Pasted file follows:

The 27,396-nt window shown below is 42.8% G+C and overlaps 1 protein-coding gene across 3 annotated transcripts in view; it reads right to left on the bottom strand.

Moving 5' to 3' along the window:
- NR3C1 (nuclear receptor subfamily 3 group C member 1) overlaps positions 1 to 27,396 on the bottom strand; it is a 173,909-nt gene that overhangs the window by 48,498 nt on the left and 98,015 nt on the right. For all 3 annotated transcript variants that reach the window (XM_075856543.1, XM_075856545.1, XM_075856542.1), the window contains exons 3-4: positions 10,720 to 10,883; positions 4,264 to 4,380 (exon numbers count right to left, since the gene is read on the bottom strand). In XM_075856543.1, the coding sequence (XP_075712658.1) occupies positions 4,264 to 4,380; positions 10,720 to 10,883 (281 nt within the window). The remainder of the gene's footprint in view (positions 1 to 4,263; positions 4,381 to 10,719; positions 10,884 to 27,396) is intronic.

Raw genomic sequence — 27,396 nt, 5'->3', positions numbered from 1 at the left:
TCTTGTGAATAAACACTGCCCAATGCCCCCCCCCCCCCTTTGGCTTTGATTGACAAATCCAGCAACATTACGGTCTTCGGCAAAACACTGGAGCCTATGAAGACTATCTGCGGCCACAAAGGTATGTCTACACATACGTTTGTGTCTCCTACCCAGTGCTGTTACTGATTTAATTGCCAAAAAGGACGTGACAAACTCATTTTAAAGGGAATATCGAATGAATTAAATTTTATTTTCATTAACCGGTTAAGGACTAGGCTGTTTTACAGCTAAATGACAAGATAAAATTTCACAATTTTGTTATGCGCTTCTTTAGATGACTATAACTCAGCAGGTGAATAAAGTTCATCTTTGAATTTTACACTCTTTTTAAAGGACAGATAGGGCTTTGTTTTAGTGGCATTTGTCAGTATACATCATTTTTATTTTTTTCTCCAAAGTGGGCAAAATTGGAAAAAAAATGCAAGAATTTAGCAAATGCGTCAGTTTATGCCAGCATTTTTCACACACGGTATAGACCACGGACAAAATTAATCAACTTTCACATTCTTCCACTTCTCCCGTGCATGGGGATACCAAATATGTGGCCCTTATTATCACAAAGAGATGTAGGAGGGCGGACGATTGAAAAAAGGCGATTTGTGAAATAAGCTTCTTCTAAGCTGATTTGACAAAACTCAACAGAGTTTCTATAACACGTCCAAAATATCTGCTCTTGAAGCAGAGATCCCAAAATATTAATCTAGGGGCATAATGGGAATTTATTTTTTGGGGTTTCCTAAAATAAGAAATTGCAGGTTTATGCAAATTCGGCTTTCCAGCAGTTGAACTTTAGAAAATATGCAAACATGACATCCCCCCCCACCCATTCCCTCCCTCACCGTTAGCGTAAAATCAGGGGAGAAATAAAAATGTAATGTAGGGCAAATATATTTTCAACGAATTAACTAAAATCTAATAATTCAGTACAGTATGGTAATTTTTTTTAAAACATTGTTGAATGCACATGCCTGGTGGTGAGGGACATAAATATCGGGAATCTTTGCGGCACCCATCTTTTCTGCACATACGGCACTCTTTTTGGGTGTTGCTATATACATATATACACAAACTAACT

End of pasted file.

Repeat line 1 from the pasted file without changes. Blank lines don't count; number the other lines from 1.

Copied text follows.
The 27,396-nt window shown below is 42.8% G+C and overlaps 1 protein-coding gene across 3 annotated transcripts in view; it reads right to left on the bottom strand.